Skip to content

GOP Constitutes Task Force on 10th Amendment

A group of conservative House Republicans will launch a states’ rights task force this week but hope to avoid getting mired in debates over a host of controversial 10th Amendment issues such as drug laws and gun control.

Rep. Rob Bishop (R-Utah), one of the founding members of the new 10th Amendment Task Force, said Monday that the group will look at ways to restore power that has been siphoned away from the states by the federal government.

“It doesn’t mean cutting programs, it just means taking them out of federal control,” he said. “It’s not just about shrinking the size of government, it’s about increasing the number of options and choices people have” on the state level.

“The Task Force was formed to uphold the principle that the will of the people is best served at the state and local levels, and that the federal government should not interfere in matters that are fully within the purview of the states,” Rep. John Culberson (R-Texas) said in a statement. The task force will be unveiled at a press conference Thursday.

Debate over the 10th Amendment — which reserves for the states any powers not specifically granted to the federal government by the Constitution — can often lead to the fringes of the political spectrum, where purists argue that federal laws on issues such as health care, guns, drug control and highway funding are unconstitutional.

But with the recent passage of a controversial immigration law in Arizona and the national debate over health care reform, the issues of states’ rights and the limits on federal power have moved from the fringes to the middle of public discourse. The 10th Amendment “can encompass many things,” said Republican Study Committee Chairman Tom Price (Ga.), another co-founder of the task force. “The task force is not issue-specific. … It’s about conserving the Constitution.”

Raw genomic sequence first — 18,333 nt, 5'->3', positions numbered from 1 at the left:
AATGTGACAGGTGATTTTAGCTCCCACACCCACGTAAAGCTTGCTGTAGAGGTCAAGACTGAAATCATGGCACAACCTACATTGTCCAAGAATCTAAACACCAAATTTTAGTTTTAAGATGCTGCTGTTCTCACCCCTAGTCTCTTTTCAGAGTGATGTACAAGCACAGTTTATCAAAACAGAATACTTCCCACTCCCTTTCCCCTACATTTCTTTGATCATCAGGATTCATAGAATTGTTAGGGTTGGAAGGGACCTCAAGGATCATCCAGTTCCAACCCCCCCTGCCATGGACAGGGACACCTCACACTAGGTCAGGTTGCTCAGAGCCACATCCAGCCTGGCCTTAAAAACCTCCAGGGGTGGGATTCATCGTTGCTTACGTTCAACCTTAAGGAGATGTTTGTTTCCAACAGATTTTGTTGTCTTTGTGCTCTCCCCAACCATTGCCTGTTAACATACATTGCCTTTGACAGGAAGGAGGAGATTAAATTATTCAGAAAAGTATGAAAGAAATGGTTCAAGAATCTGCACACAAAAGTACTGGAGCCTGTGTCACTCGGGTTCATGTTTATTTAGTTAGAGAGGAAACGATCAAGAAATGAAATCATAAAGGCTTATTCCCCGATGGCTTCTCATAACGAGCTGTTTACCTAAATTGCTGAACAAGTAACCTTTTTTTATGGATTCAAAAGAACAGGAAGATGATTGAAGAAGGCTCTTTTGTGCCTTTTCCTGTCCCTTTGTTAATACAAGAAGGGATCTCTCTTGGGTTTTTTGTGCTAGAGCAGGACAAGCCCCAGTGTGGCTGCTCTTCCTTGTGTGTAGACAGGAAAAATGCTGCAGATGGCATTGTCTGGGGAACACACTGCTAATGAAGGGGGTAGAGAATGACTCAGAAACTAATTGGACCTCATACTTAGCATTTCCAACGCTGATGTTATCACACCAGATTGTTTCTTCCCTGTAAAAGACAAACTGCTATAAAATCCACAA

Bishop said no matter what the topic, the group’s goal will be to “restore balance” between the states and the federal government.

Rep. Scott Garrett (R-N.J.), a member of the task force and the founder of the Constitution Caucus, predicted the group would confront issues such as federal highway and education funding.

Asked if the task force would take up gay marriage, Garrett said conservatives prefer to see people in the states address that issue, rather than the courts.

Michael Boldin, founder of the Tenth Amendment Center, said politicians often ignore the Constitution until it serves their political purposes.

“Politicians and political parties tend to talk about the Constitution when it advances their causes,” he said.

Boldin said he and his team raised hot-button issues such as the decriminalization of marijuana with a Congressional staffer who contacted them about the task force in early March.

“They seemed very open to [issues] that may not be in their purview,” he said, though he was left with the impression that the group was likely to engage such issues “from the left.”

Boldin said he warned the staffer about making the task force a partisan endeavor.

“The Constitution isn’t about promoting conservative values,” Boldin said.

Bishop said even though the group is being set up under the umbrella of the RSC, he would welcome Democratic participation.

Gary Howard, a spokesman for the Campaign for Liberty, a nonpartisan, nonprofit group that emerged from the presidential campaign of Rep. Ron Paul (R-Texas), said it was fairly common for people to talk about states’ rights but then feel differently about the controversial issues such as abortion or gay marriage. “A lot of people express their support for state empowerment on issues that they like or issues that they don’t like,” he said.

Other members of the task force include Republican Reps. Marsha Blackburn (Tenn.), Jason Chaffetz (Utah), Mike Conaway (Texas), Doug Lamborn (Colo.), Cynthia Lummis (Wyo.), Tom McClintock (Calif.) and Randy Neugebauer (Texas).

Bishop says he hopes that the task force will go beyond educating the public about federalism and the 10th Amendment.

“I just want to do more than write a nice position paper to read and throw away,” he said.

Recent Stories

Key results from Georgia runoff, Virginia and Oklahoma primaries

CBO: Deficits and inflation higher, but so is economic growth

Senate Democrats try maneuver to pass ban on ‘bump stocks’

Senate report piles on new allegations of Boeing safety failures

Matt Gaetz goes on offensive as House Ethics offers update on probe

Senate spectrum bill markup scrapped over partisan differences